Melissa Halas: Yeah, definitely. With MyMenu, you can find menu items at restaurants based on your preferences, like macros and eating styles like vegan, vegetarian, made without gluten, made without dairy, and other preferences that athletes and active families need.
I also love that I can track my micronutrients on MyMenu and see where I am with meeting my nutrient targets. Then I can choose foods based on what my body needs. That's precision eating for optimal health, energy, and immunity!
Andie Schwartz: Yes, it's really powerful to see the MyMenu dashboard and to be able to see exactly where you're at with macros, amino acids, and micronutrients.
Melissa Halas: It's easy to assume you're eating right. But then MyMenu shows you are low in zinc or iron or other nutrients that are important for everyday health, energy, and focus. I was shocked to find that I was deficient in B vitamins. I'm like, "oh my gosh, I'm a dietitian!" So now I eat a serving of oats every day, and I've added some Amaranth. I recommend MyMenu to my clients, family, and friends. There is nothing as accurate or effective for those who want to eat to feel and live their best.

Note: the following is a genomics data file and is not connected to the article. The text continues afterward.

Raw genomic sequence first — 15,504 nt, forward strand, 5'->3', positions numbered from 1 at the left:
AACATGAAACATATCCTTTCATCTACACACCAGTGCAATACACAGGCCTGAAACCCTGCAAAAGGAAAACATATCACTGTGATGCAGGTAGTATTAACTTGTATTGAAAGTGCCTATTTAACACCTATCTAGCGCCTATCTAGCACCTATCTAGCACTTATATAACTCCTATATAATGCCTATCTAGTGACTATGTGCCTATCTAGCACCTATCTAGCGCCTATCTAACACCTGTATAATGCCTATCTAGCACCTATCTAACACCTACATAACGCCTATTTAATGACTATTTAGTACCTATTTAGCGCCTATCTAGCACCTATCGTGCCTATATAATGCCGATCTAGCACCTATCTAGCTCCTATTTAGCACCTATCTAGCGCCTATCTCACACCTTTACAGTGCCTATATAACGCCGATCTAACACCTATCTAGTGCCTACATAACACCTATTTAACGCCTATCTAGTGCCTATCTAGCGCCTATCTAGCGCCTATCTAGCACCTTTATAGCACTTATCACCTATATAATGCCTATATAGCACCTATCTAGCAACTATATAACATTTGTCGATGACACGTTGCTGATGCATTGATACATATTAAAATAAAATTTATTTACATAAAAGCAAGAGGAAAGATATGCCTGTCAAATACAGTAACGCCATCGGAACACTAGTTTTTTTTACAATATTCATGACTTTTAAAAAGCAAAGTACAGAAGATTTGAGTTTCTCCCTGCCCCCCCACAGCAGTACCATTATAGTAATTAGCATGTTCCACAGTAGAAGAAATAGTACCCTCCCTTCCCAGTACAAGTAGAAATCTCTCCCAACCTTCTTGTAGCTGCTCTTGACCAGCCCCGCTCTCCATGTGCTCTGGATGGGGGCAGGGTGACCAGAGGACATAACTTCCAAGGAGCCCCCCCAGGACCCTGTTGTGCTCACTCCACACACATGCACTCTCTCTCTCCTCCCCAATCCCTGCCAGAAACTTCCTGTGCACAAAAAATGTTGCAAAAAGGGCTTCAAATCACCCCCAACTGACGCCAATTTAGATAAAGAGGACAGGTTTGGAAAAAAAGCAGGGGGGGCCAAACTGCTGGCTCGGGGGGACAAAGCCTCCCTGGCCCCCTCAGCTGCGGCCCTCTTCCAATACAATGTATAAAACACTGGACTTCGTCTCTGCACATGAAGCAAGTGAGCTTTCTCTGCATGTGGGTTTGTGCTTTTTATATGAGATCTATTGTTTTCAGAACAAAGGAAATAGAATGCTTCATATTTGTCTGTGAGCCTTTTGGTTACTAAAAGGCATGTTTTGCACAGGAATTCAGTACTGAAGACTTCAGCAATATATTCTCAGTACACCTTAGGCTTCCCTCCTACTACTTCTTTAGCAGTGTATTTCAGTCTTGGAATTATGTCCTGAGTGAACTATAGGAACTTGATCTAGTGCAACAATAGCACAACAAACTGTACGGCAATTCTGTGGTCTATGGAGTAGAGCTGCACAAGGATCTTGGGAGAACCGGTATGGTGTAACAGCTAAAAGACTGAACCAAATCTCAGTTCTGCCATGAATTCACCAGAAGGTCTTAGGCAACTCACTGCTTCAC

Andie Schwartz: Yes, especially with college athletes, or anyone traveling, it's hard to know where to go to get the right food. I like that MyMenu gives so many choices that are customized to what people really need with their active lifestyle – which is essential.
The last thing I want to add is at home, having fruits and vegetables chopped up and ready to eat or use in recipes is helpful. You can choose one day of the week to shop and chop. And also, prepare sides like healthy brown rice or quinoa that can be stored in the refrigerator. That way, it's much easier to cook up a nice lean protein and have a balanced meal with plenty of plant-based ingredients all ready to use or eat.
Melissa Halas: Thank you, Andie, for sharing your passion and advice today!
Next time, we will talk about our kids – and share tips for enticing them to eat lots of plant-based foods.
Next Interview with Andie Schwartz: Coming Soon!